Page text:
Creating and starting Oracle instance
32% complete
36% complete
40% complete
43% complete
46% complete
Completing Database Creation
51% complete
54% complete
Creating Pluggable Databases
58% complete
77% complete
Executing Post Configuration Actions
100% complete
Database creation complete. For details check the logfiles at:
 /opt/oracle/cfgtoollogs/dbca/PSTGCDB.
Database Information:
Global Database Name:PSTGCDB
System Identifier(SID):PSTGCDB
Look at the log file "/opt/oracle/cfgtoollogs/dbca/PSTGCDB/PSTGCDB.log" for further details.
SQL*Plus: Release 19.0.0.0.0 - Production on Thu Feb 10 12:59:54 2022
Version 19.3.0.0.0
Copyright (c) 1982, 2019, Oracle.  All rights reserved.
...
The Oracle base remains unchanged with value /opt/oracle
#########################
DATABASE IS READY TO USE!
#########################
...

Persistent Volume Claims

# kubectl get pvc
NAME              STATUS   VOLUME                                     CAPACITY   ACCESS MODES   STORAGECLASS   AGE
db19c-oracle-db   Bound    pvc-329c205a-42ea-4d68-bb3a-3a0de59fb262   20Gi       RWX            px-ora-sc      2m2s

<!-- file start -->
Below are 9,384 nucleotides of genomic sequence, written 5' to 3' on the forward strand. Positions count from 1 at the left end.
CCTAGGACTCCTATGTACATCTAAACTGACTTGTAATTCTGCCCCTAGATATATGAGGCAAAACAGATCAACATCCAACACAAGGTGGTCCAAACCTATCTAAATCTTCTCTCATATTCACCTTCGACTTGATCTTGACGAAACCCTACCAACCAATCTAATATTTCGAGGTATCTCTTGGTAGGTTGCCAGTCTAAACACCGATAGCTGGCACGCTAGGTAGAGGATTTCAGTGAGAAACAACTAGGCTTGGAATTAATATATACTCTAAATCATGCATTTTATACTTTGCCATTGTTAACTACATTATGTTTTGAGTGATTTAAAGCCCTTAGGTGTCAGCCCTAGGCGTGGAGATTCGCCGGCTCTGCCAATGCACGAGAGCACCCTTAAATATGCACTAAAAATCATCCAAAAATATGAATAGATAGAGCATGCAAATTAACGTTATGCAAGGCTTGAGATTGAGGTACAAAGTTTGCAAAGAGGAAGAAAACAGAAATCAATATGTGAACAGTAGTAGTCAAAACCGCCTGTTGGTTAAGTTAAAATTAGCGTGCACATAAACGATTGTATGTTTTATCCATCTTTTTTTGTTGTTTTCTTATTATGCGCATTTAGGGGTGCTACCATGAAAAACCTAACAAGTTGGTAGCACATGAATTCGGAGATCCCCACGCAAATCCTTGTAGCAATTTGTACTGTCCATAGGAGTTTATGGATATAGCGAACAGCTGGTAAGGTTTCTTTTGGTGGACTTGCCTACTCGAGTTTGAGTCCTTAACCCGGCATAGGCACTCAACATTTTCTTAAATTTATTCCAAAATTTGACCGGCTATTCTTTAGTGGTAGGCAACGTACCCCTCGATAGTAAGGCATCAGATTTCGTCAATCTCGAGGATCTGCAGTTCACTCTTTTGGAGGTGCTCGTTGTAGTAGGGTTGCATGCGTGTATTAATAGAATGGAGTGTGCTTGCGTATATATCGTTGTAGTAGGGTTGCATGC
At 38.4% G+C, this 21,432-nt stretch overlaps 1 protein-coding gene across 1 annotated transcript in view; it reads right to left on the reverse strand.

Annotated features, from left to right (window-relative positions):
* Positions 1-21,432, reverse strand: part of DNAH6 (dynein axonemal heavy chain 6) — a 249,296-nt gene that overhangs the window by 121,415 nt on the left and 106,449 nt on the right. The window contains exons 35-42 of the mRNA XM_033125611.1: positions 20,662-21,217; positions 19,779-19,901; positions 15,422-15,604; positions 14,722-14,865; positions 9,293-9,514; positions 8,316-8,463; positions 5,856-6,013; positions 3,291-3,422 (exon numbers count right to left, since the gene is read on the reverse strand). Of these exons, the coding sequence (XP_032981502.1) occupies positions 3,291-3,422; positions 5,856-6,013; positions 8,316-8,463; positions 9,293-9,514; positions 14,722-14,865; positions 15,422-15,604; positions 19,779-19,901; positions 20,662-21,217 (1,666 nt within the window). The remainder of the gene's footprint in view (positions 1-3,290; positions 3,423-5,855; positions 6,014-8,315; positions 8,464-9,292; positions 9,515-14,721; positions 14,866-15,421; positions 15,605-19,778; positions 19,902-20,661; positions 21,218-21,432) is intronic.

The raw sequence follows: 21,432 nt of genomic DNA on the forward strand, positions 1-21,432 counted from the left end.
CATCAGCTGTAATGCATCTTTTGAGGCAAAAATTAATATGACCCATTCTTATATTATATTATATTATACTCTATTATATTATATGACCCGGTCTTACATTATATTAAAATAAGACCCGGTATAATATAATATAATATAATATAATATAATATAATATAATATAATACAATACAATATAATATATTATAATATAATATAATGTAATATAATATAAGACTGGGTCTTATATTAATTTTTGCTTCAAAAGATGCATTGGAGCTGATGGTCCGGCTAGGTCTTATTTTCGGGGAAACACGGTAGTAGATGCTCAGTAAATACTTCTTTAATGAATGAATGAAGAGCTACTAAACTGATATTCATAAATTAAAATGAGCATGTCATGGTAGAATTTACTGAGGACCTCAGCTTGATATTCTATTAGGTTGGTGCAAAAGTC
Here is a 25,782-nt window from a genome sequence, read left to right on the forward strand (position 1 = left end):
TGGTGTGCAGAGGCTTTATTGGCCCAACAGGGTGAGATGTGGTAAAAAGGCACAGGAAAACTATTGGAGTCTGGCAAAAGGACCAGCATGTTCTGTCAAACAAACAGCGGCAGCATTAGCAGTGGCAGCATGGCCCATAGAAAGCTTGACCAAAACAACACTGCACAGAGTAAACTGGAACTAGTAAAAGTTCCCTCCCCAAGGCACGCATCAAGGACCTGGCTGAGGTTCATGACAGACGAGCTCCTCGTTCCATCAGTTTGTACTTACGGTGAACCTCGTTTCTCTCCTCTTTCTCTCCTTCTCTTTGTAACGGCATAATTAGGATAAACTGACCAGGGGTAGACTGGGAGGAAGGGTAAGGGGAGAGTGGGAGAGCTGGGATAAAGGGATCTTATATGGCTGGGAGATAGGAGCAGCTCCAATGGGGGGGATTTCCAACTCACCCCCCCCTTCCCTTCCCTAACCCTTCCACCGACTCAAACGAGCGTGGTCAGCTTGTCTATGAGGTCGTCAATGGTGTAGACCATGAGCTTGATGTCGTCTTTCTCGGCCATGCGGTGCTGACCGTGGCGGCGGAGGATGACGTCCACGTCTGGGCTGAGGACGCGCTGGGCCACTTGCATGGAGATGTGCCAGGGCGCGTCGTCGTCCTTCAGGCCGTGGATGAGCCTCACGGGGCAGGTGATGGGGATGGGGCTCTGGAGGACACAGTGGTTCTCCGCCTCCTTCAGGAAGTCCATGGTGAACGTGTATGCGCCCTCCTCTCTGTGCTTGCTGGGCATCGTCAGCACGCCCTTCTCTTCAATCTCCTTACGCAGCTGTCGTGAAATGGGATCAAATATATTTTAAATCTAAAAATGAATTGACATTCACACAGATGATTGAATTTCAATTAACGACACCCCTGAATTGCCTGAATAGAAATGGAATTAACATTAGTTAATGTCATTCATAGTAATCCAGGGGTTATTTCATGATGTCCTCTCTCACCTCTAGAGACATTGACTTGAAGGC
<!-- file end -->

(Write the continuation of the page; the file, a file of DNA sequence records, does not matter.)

Services

# kubectl get svc 
NAME              TYPE       CLUSTER-IP      EXTERNAL-IP   PORT(S)                         AGE
db19c-oracle-db   NodePort   10.105.52.239   <none>        1521:30067/TCP,5500:30396/TCP   8m27s

Test Connection

Using the above details and SQLplus we can connect to our pdb.

% sqlplus system/Kube#2020@10.225.115.150:30067/PSTGPDB1 @database_details

SQL*Plus: Release 19.0.0.0.0 - Production on Thu Feb 10 14:30:07 2022
Version 19.3.0.0.0

Copyright (c) 1982, 2019, Oracle.  All rights reserved.

Last Successful login time: Thu Feb 10 2022 14:29:59 +00:00

Connected to:
Oracle Database 19c Enterprise Edition Release 19.0.0.0.0 - Production
Version 19.3.0.0.0

Current Time   : 10/02/22 14:30:08

Database Details
===============================================
Hostname       : db19c-oracle-db-57478b775-ngnr8
Database Name  : PSTGCDB
Date Created   : 10/02/22 12:38:47
Date Started   : 10/02/22 12:59:10
Resetlogs Date : 10/02/22 12:38:49
DB Status      : OPEN
Space Allocated:	 .69 GB
Space Used     :	 .56 GB

SQL> show con_name;
PSTGPDB1

SQL> select banner_full from v$version;
Oracle Database 19c Enterprise Edition Release 19.0.0.0.0 - Production
Version 19.3.0.0.0

Uninstalling the Chart

To delete the dbc19c deployment, use helm uninstall, for example

# helm uninstall db19c
release "db19c" uninstalled 

The helm uninstall command removes all the Kubernetes components associated with the chart, including the Persistent Volume Claim (PVC) and deletes the release.

If we repeat helm list we can see that the package has been removed.

# helm list
NAME	NAMESPACE	REVISION	UPDATED	STATUS	CHART	APP VERSION

Summary

In this post I have shared how we can use a Helm chart to deploy an Oracle 19c database on Kubernetes, configure the chart to use a StorageClass, connect remotely and tidy-up the deployment.